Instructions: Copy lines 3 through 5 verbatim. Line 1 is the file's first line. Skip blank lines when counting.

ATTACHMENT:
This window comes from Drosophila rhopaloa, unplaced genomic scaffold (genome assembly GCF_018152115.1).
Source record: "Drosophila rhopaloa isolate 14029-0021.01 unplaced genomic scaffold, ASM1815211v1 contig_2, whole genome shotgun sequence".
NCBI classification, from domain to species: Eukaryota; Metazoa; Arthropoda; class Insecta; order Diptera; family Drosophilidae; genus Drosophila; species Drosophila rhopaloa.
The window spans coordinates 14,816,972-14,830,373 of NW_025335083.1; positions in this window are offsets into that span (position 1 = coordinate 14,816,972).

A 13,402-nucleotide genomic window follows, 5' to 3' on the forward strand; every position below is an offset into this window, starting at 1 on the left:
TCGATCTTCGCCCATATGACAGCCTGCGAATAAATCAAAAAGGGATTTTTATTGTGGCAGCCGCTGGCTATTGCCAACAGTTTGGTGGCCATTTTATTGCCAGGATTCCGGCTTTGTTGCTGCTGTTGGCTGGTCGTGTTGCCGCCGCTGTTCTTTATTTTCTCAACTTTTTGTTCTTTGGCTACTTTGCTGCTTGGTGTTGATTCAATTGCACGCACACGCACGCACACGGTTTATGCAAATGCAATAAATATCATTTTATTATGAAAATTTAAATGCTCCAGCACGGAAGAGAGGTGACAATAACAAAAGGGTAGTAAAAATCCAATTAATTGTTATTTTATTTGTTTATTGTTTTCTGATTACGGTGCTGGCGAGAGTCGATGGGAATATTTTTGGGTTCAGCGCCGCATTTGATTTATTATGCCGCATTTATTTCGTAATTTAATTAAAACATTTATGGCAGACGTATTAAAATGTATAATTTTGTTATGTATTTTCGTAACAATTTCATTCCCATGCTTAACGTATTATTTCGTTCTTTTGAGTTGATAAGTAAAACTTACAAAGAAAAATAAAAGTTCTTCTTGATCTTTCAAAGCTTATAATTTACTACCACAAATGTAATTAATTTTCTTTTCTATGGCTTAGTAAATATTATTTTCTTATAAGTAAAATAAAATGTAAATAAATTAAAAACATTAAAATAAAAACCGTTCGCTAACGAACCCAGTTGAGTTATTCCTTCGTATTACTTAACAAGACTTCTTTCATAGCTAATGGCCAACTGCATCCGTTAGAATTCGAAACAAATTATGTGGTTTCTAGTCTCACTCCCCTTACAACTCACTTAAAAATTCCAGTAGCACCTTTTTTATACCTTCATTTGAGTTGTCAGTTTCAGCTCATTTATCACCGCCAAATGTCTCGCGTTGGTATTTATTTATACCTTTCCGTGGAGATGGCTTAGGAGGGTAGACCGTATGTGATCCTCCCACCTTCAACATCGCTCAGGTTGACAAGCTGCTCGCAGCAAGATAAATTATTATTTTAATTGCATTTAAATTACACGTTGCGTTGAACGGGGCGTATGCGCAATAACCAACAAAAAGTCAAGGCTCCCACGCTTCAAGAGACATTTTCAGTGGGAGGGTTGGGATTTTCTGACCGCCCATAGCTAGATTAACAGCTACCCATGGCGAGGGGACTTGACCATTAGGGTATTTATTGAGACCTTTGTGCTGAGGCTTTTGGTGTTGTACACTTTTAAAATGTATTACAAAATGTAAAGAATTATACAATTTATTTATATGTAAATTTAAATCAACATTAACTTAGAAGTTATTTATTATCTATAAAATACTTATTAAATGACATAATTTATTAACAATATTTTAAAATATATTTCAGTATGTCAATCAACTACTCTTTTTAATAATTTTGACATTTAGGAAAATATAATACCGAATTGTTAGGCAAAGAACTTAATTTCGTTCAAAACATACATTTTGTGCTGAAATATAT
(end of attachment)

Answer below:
NCBI classification, from domain to species: Eukaryota; Metazoa; Arthropoda; class Insecta; order Diptera; family Drosophilidae; genus Drosophila; species Drosophila rhopaloa.
The window spans coordinates 14,816,972-14,830,373 of NW_025335083.1; positions in this window are offsets into that span (position 1 = coordinate 14,816,972).

A 13,402-nucleotide genomic window follows, 5' to 3' on the forward strand; every position below is an offset into this window, starting at 1 on the left: